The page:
This game is significantly lower quality than the original version. The box is assembled askew, the board came dented and was printed on a lower quality paper and assembled poorly. The molded insert in the box was the same as the USA version but this version had larger cards which did not fit into the slots for the original card size. It is still playable, but it was actually missing pieces. Only 5 of the required 15 stations were included so that portion of the game cannot be played. I was disappointed in the quality of the game product. My grandson loves the original board game but even he noticed the significant difference in quality.
As others have noted when I contacted the game manufacture to obtain missing pieces, they said my game was likely a counterfeit.
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on September 2, 2017
Edit - received a replacement; board better but still poor quality compared to original Ticket to Ride game. Main fold point of board is splitting. Received the 15 train station pieces in the replacement game. Game play gets a 5 stars, quality of components received get 2 stars. I just can't get the energy to return this again so I will deal with the flaws. At least it is playable this time.

Original - Poor quality board was wrinkled and warped, making the game essentially unplayable. Cards and trains were well made. Set was missing 10 of the 15 train station pieces needed to play. I've played the game before at a friend's house so I know it is fun; just this copy was unplayable.
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on August 15, 2017
I hear this is a great game, but this vendor is up to no good! I purchased this product in August 2017. It arrived damaged and without the clear plastic wrap that indicates it's unopened. When I opened the box, all of the cards were mixed up -- a complete mess inside the box. On top of that, only 5/15 train stations were included. I'm not sure what else was missing, as I decided to return it right away after these discoveries and headed straight to Target to buy a more reliable version. I strongly suggest avoiding this vendor, as it sounds like many people are having this problem.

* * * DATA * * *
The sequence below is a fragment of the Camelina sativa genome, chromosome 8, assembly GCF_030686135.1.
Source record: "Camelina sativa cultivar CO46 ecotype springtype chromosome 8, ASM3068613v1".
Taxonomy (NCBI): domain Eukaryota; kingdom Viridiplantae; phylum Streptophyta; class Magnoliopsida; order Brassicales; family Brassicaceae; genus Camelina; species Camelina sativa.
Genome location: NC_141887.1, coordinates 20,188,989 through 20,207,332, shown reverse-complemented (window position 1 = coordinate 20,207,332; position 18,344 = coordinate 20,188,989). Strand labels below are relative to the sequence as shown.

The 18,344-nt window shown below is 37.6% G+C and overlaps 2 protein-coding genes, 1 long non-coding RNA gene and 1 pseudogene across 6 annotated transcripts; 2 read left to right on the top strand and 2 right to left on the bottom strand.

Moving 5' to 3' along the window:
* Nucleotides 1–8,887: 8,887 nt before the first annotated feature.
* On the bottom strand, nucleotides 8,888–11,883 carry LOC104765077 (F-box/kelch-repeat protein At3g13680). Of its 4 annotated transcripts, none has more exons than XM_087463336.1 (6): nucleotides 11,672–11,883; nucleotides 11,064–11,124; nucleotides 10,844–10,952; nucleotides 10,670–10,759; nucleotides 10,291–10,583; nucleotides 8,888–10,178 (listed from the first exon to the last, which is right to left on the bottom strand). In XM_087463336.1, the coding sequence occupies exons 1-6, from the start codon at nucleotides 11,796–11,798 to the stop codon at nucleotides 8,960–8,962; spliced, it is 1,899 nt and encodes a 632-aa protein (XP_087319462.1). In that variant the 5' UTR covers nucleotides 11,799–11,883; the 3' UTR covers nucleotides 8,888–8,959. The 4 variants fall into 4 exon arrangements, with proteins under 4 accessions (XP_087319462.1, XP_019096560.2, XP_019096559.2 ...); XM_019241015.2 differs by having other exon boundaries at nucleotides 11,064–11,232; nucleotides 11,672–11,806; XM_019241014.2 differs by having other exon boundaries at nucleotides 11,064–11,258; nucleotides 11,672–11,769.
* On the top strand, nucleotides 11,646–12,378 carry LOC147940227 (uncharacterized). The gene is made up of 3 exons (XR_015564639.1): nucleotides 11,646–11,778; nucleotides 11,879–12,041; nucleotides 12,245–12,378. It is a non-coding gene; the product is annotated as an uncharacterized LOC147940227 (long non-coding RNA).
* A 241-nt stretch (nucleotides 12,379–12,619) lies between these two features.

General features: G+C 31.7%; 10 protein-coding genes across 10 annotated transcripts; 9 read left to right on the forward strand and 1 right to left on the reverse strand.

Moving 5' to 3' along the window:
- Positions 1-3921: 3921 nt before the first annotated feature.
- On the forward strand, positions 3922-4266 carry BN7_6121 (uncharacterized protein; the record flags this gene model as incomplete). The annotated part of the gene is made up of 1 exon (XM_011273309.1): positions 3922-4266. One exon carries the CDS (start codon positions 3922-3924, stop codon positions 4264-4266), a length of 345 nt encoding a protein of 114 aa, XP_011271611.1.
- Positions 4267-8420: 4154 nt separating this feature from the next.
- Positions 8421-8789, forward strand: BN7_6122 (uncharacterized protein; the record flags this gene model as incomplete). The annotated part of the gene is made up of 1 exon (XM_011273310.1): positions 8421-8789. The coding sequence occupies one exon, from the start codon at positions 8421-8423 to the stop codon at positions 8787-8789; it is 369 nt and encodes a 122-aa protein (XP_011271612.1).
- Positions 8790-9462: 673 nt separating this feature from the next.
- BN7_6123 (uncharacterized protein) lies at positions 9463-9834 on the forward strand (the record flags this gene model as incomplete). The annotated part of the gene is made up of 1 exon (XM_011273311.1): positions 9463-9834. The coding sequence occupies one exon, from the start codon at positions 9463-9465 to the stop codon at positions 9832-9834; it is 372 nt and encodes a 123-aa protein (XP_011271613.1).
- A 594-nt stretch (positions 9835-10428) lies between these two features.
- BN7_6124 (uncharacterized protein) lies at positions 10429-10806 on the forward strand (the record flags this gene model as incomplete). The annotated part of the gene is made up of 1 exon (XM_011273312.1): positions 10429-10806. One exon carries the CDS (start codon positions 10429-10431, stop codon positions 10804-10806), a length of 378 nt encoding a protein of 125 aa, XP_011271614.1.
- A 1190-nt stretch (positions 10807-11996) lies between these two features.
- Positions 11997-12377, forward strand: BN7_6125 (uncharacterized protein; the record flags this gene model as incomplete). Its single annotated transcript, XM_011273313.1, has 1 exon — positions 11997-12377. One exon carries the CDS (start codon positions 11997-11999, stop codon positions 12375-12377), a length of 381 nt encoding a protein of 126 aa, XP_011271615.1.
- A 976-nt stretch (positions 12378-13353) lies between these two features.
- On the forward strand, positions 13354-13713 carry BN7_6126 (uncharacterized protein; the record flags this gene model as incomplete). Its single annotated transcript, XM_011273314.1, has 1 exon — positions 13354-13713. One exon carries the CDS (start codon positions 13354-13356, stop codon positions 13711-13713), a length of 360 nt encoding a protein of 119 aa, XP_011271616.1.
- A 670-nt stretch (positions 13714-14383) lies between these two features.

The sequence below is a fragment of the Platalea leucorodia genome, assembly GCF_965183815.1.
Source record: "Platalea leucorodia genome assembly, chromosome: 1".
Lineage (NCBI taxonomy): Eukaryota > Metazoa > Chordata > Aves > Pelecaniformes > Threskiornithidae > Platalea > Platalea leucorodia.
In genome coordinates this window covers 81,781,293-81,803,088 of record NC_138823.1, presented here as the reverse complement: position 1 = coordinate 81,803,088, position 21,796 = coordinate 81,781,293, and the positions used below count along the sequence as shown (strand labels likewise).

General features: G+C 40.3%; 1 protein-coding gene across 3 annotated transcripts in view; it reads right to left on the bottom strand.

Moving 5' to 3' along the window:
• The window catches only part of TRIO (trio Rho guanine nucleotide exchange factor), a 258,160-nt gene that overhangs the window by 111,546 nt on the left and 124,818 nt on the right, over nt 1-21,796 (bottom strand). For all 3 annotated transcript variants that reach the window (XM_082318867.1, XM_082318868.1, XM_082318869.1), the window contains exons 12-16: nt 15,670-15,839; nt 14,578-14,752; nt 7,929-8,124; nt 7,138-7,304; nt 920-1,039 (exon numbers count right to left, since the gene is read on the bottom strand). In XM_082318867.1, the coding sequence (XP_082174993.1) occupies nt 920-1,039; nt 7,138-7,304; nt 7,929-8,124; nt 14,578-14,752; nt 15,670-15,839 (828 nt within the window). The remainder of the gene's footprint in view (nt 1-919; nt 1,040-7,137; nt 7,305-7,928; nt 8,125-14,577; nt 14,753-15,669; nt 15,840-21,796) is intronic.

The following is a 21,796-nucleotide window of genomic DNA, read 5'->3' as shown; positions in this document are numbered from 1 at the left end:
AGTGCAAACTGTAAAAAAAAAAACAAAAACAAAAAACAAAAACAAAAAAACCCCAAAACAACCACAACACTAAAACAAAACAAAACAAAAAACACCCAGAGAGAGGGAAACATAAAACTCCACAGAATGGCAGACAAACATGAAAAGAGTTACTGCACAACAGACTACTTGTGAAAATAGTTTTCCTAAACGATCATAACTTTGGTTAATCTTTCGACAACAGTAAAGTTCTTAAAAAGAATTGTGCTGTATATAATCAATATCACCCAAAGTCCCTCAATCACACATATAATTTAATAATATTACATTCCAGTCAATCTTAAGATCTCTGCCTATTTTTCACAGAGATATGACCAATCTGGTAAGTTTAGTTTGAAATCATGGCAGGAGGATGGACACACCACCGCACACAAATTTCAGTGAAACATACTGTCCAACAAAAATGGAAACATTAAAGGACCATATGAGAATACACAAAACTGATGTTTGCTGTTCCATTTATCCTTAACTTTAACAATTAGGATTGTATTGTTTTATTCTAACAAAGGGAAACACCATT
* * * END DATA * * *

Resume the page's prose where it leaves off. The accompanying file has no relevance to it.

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on August 31, 2017
If you scroll through recent reviews, you'll notice many reviews of customers receiving "counterfeit" copies of the game after buying from this vendor. This results in low quality board (wrinkled, warped), missing train stations (only 5/15 included), or missing trains. I received mine brand new with shrink wraps, but found that there were missing pieces and a board with some minor defects.

Photo 1: slight wrinkles on board. Not a huge problem for me, but can understand others might have it worse
Photo 2: only 5/15 train station pieces are included.

Received a replacement which had a better quality board. Still had the same problem of having only 5 of the 15 train stations. Also only had 42/45 blue trains included, while other trains had extra trains. It seems the trains are inconsistent in each box. Everything is playable, but if you buy from this vendor, just be prepared to make your own makeshift pieces if you'd like to play the full game.